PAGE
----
On September 9, 2016, the U.S. Bankruptcy Court for the District of New Jersey issued a two-part ruling that provides partial relief to cargo interests, including non-vessel operating common carriers (NVOCCs), impacted by Hanjin Shipping Co.’s Chapter 15 bankruptcy filing. (Read our previous alert about Hanjin’s bankruptcy filings in the United States and South Korea.) The salient issue for the court was: Could the cargo interests deduct payments made to third parties for Hanjin debt in order to have their cargo released from amounts that Hanjin claimed against the cargo interests?

Creditors’ Protocol Established

Part 1 of the court’s order basically continues the bankruptcy court’s September 6, 2016, order that issued a blanket stay of collection or enforcement efforts against Hanjin or its assets in the U.S. The court expressly lifted its stay on Hanjin ships leaving U.S. waters. Further, the order provides that Hanjin vessels are free to come and go at U.S. ports and not be subject to arrest or seizure.

Exhibit A of Part 2 of the order establishes a protocol for creditors, including cargo interests, to claim their cargo from Hanjin or third parties such as terminal agents, warehousemen or others. The protocol at this time, however, is limited to cargo “yet to be berthed and worked by the terminal and not already inland …” The net effect is that Hanjin cargo that was discharged prior to the order, or at an inland rail ramp or another third-party location, is not subject to this protocol. This means that any amounts paid to third parties for release of this cargo cannot be set off from any other amounts that may be owed to Hanjin.

Another provision of the protocol is that Hanjin must release cargo in its possession when payment for the charges associated with that cargo is tendered, and Hanjin cannot require payment of charges for other shipments as a condition of the release of the cargo in question.

Both parts of the order will be in force until the bankruptcy court’s next hearing, which is expected to be scheduled after September 22, 2016.

Additional Updates

  • Hanjin announced that a $100 million loan commitment from Korean Air Lines that was announced at the last hearing had been withdrawn.
  • The South Korean Bankruptcy Court approved financing of $10 million to specifically cover the costs of unloading four Hanjin vessels – Greece, Boston, Jungil and Gdynia – scheduled to arrive in U.S. ports in the next few days. This raises the possibility that any other vessels scheduled for U.S. deliveries will not have arrest or seizure protection and may not call at U.S. ports for discharge. Shippers might expect even greater costs or losses associated with decisions made on where to discharge this cargo. The ship Hanjin Montevideo is not subject to the terms of this order and will be the subject of a separate court order.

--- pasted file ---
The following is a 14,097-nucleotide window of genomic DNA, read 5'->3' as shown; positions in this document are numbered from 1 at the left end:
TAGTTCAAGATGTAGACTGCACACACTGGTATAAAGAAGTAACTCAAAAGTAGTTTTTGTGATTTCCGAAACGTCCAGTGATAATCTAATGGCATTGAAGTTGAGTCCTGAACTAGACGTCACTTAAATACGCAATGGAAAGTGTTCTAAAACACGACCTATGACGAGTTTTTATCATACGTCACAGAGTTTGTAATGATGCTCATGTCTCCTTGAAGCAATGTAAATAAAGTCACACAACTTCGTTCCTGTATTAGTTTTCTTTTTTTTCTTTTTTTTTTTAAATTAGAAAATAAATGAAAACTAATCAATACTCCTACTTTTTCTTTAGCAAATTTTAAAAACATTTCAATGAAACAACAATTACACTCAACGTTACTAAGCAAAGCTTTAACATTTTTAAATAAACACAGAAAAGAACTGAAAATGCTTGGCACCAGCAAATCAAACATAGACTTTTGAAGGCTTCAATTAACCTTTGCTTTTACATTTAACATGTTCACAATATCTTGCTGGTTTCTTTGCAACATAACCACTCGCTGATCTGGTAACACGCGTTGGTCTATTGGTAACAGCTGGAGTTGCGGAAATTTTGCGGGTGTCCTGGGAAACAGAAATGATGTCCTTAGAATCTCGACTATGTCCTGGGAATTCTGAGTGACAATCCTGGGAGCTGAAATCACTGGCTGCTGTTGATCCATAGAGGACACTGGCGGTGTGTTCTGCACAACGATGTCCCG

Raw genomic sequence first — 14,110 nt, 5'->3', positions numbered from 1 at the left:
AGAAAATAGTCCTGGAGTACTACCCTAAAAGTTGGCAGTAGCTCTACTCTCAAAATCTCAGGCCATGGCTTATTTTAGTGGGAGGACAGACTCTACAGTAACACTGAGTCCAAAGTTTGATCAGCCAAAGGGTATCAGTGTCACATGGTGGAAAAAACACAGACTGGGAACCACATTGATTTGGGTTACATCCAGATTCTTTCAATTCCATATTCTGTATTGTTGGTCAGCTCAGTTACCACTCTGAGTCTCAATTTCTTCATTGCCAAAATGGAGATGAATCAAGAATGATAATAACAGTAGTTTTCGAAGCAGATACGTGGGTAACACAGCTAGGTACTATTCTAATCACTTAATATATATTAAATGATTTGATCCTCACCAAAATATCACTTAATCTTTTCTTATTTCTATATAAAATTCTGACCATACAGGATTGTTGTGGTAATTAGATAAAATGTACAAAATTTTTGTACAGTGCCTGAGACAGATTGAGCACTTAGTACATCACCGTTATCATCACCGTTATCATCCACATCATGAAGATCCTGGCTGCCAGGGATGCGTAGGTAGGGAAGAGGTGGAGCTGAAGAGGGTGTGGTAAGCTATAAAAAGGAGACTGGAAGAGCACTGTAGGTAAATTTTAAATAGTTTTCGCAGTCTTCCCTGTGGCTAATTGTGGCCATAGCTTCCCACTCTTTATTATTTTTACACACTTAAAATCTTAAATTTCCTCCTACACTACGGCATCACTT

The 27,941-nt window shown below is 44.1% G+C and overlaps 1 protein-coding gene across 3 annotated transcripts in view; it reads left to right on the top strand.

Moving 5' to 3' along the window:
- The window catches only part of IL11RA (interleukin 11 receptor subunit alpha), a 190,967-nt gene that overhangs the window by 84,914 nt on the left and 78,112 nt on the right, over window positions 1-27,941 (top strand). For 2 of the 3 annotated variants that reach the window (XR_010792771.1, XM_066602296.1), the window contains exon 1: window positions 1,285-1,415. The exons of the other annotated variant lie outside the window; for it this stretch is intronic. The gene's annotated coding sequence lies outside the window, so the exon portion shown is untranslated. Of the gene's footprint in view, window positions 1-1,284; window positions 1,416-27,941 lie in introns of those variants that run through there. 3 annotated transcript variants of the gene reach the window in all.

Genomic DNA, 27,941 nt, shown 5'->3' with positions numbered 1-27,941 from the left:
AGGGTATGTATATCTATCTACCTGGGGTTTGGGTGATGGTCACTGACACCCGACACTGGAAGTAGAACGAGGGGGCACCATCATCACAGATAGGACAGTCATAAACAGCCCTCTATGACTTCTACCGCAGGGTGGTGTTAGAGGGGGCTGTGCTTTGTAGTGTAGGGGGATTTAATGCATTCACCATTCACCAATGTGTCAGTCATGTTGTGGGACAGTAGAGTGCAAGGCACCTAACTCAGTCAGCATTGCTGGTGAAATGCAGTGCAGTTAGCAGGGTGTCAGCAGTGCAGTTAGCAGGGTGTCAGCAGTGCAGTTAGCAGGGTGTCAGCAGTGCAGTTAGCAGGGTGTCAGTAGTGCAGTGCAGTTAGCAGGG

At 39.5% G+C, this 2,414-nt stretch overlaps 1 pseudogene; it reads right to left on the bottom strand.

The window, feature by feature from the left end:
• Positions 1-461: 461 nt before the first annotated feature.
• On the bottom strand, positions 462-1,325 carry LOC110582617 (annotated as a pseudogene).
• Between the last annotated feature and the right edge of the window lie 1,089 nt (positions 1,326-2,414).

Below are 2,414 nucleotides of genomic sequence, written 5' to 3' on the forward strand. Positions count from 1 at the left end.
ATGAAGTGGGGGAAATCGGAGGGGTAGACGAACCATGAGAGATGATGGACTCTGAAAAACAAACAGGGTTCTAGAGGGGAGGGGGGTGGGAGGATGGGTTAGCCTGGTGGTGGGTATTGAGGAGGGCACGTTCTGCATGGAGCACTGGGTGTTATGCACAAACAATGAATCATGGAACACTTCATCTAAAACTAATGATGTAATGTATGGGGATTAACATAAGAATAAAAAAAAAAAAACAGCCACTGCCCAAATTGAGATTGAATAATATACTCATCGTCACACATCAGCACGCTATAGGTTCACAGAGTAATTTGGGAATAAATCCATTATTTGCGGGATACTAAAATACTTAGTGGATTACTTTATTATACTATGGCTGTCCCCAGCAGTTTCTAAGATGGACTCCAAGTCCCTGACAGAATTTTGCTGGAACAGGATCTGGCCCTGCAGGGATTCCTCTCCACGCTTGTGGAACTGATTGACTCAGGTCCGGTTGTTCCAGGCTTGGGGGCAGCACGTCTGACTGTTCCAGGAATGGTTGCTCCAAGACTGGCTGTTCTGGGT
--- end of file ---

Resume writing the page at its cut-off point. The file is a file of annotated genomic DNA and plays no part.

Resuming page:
• The South Korean Bankruptcy Court has allowed Hanjin’s rejection of the following chassis and container leases:
    • Chassis — Flexi-Van and TRAC Lease
    • Containers — Blue Sky (BSIU), SeaCube (SECU), Textainer and CAI

The above may or may not provide solutions as to where to return subject chassis and containers upon release and unloading of cargo. This is an issue that still needs resolution, but our guess is that the lessors will want to make arrangements to get back their equipment.

What This Means to You

Based on communications with creditors’ counsel, we expect that the protocol for already-landed containers will be essentially the same as the one discussed here for vessels that have not yet called at a U.S. port. That is, if the ocean freight due to debtor is paid or has previously been paid, the cargo owners can pay third-party charges directly, receiving an offset against obligations due to debtor. We expect that either a stipulation of the parties or motion by the cargo owners group to adopt such a protocol will be filed soon in the New Jersey bankruptcy court.

We strongly suggest that any payments to third parties for release of cargo be done pursuant to release agreements with averments that the prices being paid are “based on reasonable, customary or agreed upon rates for any services provided,” as required by the order.